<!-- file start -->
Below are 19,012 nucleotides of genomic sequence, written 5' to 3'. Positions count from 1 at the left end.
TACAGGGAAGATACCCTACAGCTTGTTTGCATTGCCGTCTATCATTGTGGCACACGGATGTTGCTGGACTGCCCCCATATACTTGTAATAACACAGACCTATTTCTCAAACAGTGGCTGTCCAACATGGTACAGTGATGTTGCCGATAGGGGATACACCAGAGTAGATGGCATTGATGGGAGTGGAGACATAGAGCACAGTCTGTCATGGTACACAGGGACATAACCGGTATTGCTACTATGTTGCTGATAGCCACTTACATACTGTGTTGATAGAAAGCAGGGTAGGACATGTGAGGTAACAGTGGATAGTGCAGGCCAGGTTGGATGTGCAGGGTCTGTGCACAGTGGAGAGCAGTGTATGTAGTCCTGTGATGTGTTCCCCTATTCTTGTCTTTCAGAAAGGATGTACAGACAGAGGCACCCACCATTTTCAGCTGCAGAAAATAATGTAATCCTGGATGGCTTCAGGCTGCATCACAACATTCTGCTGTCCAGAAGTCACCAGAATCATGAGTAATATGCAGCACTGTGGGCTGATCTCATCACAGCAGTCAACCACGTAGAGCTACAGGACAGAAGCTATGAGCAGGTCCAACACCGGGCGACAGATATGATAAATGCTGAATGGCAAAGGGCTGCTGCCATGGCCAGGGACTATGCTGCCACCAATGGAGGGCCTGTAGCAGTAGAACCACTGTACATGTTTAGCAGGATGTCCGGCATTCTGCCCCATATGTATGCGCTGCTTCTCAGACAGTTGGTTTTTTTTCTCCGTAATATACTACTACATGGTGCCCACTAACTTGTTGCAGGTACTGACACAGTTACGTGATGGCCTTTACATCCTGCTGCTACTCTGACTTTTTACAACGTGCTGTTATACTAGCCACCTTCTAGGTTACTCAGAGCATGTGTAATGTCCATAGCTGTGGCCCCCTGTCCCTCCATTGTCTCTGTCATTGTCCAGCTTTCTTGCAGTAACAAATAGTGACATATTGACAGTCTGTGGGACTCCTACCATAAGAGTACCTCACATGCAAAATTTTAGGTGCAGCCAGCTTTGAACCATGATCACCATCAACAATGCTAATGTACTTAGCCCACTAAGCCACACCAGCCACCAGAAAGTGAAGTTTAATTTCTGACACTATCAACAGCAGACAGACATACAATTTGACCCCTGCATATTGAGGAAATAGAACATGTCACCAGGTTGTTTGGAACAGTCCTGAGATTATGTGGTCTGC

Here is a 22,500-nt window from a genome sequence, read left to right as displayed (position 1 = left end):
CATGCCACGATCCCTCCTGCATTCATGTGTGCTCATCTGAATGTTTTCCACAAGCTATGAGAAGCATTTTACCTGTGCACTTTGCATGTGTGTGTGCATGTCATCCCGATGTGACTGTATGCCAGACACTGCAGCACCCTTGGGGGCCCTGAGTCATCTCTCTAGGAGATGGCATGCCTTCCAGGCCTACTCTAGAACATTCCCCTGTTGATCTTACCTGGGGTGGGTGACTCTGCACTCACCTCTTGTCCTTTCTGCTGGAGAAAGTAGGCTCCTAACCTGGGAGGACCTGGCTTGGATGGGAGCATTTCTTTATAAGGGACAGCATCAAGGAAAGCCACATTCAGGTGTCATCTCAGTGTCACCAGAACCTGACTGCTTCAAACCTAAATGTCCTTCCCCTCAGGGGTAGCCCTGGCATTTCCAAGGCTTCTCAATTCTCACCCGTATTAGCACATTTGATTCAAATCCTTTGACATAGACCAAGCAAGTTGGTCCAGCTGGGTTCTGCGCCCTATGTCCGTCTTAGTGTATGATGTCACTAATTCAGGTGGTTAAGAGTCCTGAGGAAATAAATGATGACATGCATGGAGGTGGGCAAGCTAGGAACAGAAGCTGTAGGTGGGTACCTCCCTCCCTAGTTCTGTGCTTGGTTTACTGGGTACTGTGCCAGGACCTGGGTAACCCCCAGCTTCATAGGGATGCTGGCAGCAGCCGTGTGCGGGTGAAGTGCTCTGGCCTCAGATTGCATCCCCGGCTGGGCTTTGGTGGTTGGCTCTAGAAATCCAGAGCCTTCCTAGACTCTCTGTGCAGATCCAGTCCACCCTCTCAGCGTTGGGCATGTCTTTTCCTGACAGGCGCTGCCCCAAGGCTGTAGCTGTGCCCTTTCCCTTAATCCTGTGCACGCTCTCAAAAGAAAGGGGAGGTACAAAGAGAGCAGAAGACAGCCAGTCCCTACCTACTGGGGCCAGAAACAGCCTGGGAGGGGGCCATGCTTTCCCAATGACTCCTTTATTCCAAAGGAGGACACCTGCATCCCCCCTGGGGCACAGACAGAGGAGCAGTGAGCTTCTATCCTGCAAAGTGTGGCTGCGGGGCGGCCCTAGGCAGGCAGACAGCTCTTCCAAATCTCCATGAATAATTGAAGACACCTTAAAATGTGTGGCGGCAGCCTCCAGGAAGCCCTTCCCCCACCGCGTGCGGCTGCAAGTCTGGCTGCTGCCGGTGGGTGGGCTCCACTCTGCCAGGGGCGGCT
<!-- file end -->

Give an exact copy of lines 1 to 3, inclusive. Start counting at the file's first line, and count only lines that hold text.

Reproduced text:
Below are 19,012 nucleotides of genomic sequence, written 5' to 3'. Positions count from 1 at the left end.
TACAGGGAAGATACCCTACAGCTTGTTTGCATTGCCGTCTATCATTGTGGCACACGGATGTTGCTGGACTGCCCCCATATACTTGTAATAACACAGACCTATTTCTCAAACAGTGGCTGTCCAACATGGTACAGTGATGTTGCCGATAGGGGATACACCAGAGTAGATGGCATTGATGGGAGTGGAGACATAGAGCACAGTCTGTCATGGTACACAGGGACATAACCGGTATTGCTACTATGTTGCTGATAGCCACTTACATACTGTGTTGATAGAAAGCAGGGTAGGACATGTGAGGTAACAGTGGATAGTGCAGGCCAGGTTGGATGTGCAGGGTCTGTGCACAGTGGAGAGCAGTGTATGTAGTCCTGTGATGTGTTCCCCTATTCTTGTCTTTCAGAAAGGATGTACAGACAGAGGCACCCACCATTTTCAGCTGCAGAAAATAATGTAATCCTGGATGGCTTCAGGCTGCATCACAACATTCTGCTGTCCAGAAGTCACCAGAATCATGAGTAATATGCAGCACTGTGGGCTGATCTCATCACAGCAGTCAACCACGTAGAGCTACAGGACAGAAGCTATGAGCAGGTCCAACACCGGGCGACAGATATGATAAATGCTGAATGGCAAAGGGCTGCTGCCATGGCCAGGGACTATGCTGCCACCAATGGAGGGCCTGTAGCAGTAGAACCACTGTACATGTTTAGCAGGATGTCCGGCATTCTGCCCCATATGTATGCGCTGCTTCTCAGACAGTTGGTTTTTTTTCTCCGTAATATACTACTACATGGTGCCCACTAACTTGTTGCAGGTACTGACACAGTTACGTGATGGCCTTTACATCCTGCTGCTACTCTGACTTTTTACAACGTGCTGTTATACTAGCCACCTTCTAGGTTACTCAGAGCATGTGTAATGTCCATAGCTGTGGCCCCCTGTCCCTCCATTGTCTCTGTCATTGTCCAGCTTTCTTGCAGTAACAAATAGTGACATATTGACAGTCTGTGGGACTCCTACCATAAGAGTACCTCACATGCAAAATTTTAGGTGCAGCCAGCTTTGAACCATGATCACCATCAACAATGCTAATGTACTTAGCCCACTAAGCCACACCAGCCACCAGAAAGTGAAGTTTAATTTCTGACACTATCAACAGCAGACAGACATACAATTTGACCCCTGCATATTGAGGAAATAGAACATGTCACCAGGTTGTTTGGAACAGTCCTGAGATTATGTGGTCTGC

Here is a 22,500-nt window from a genome sequence, read left to right as displayed (position 1 = left end):